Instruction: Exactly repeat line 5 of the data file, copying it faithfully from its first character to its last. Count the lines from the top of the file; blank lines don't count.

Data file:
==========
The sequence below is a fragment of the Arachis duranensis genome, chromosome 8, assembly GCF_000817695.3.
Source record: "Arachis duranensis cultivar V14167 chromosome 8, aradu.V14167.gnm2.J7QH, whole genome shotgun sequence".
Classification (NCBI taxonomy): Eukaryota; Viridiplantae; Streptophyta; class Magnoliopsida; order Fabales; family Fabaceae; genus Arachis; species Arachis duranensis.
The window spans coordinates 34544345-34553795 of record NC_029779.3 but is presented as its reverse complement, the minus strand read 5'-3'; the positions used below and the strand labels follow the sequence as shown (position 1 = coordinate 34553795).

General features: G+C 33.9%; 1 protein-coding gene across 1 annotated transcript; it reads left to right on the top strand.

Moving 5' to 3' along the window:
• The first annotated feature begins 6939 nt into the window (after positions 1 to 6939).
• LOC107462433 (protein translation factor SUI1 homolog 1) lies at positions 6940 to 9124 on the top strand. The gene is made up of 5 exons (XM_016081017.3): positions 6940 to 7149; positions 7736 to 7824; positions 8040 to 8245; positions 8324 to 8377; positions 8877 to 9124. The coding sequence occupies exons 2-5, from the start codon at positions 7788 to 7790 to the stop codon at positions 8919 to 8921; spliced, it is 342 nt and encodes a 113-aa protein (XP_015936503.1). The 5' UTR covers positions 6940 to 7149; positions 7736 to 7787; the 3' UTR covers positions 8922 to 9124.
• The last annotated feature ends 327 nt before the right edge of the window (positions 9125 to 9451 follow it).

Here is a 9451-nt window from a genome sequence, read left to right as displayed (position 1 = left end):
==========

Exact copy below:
General features: G+C 33.9%; 1 protein-coding gene across 1 annotated transcript; it reads left to right on the top strand.